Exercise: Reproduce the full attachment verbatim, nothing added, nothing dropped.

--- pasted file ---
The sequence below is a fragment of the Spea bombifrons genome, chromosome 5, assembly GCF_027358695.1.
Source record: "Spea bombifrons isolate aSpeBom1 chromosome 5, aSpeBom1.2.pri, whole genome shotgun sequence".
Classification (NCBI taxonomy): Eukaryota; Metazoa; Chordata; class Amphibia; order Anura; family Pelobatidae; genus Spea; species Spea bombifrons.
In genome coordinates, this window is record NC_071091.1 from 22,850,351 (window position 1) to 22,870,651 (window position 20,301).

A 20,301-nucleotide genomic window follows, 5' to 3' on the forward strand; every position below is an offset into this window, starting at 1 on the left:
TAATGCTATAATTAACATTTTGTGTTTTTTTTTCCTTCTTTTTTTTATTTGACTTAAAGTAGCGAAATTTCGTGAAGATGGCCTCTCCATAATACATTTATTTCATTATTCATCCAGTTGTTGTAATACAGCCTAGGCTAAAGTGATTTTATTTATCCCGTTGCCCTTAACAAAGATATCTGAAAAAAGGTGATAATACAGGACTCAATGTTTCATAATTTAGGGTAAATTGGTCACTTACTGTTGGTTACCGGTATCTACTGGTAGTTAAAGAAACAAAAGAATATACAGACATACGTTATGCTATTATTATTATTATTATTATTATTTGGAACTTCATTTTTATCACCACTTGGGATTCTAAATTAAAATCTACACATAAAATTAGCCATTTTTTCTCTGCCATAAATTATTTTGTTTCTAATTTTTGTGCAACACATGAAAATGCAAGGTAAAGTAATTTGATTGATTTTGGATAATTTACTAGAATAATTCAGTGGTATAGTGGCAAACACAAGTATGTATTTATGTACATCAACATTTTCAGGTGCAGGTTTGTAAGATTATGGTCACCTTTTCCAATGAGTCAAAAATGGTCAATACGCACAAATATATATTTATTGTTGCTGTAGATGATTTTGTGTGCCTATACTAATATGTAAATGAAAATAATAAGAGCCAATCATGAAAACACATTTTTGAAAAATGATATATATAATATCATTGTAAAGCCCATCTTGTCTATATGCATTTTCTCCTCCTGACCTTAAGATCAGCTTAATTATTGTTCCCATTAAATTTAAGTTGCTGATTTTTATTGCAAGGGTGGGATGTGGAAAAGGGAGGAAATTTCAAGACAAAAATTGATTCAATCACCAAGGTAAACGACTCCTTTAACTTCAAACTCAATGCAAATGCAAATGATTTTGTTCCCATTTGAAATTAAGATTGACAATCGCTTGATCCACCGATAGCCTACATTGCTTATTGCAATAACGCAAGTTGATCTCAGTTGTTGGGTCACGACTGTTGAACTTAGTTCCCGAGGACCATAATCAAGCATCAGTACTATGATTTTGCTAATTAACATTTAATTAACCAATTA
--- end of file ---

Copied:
The sequence below is a fragment of the Spea bombifrons genome, chromosome 5, assembly GCF_027358695.1.
Source record: "Spea bombifrons isolate aSpeBom1 chromosome 5, aSpeBom1.2.pri, whole genome shotgun sequence".
Classification (NCBI taxonomy): Eukaryota; Metazoa; Chordata; class Amphibia; order Anura; family Pelobatidae; genus Spea; species Spea bombifrons.
In genome coordinates, this window is record NC_071091.1 from 22,850,351 (window position 1) to 22,870,651 (window position 20,301).

A 20,301-nucleotide genomic window follows, 5' to 3' on the forward strand; every position below is an offset into this window, starting at 1 on the left:
TAATGCTATAATTAACATTTTGTGTTTTTTTTTCCTTCTTTTTTTTATTTGACTTAAAGTAGCGAAATTTCGTGAAGATGGCCTCTCCATAATACATTTATTTCATTATTCATCCAGTTGTTGTAATACAGCCTAGGCTAAAGTGATTTTATTTATCCCGTTGCCCTTAACAAAGATATCTGAAAAAAGGTGATAATACAGGACTCAATGTTTCATAATTTAGGGTAAATTGGTCACTTACTGTTGGTTACCGGTATCTACTGGTAGTTAAAGAAACAAAAGAATATACAGACATACGTTATGCTATTATTATTATTATTATTATTATTTGGAACTTCATTTTTATCACCACTTGGGATTCTAAATTAAAATCTACACATAAAATTAGCCATTTTTTCTCTGCCATAAATTATTTTGTTTCTAATTTTTGTGCAACACATGAAAATGCAAGGTAAAGTAATTTGATTGATTTTGGATAATTTACTAGAATAATTCAGTGGTATAGTGGCAAACACAAGTATGTATTTATGTACATCAACATTTTCAGGTGCAGGTTTGTAAGATTATGGTCACCTTTTCCAATGAGTCAAAAATGGTCAATACGCACAAATATATATTTATTGTTGCTGTAGATGATTTTGTGTGCCTATACTAATATGTAAATGAAAATAATAAGAGCCAATCATGAAAACACATTTTTGAAAAATGATATATATAATATCATTGTAAAGCCCATCTTGTCTATATGCATTTTCTCCTCCTGACCTTAAGATCAGCTTAATTATTGTTCCCATTAAATTTAAGTTGCTGATTTTTATTGCAAGGGTGGGATGTGGAAAAGGGAGGAAATTTCAAGACAAAAATTGATTCAATCACCAAGGTAAACGACTCCTTTAACTTCAAACTCAATGCAAATGCAAATGATTTTGTTCCCATTTGAAATTAAGATTGACAATCGCTTGATCCACCGATAGCCTACATTGCTTATTGCAATAACGCAAGTTGATCTCAGTTGTTGGGTCACGACTGTTGAACTTAGTTCCCGAGGACCATAATCAAGCATCAGTACTATGATTTTGCTAATTAACATTTAATTAACCAATTA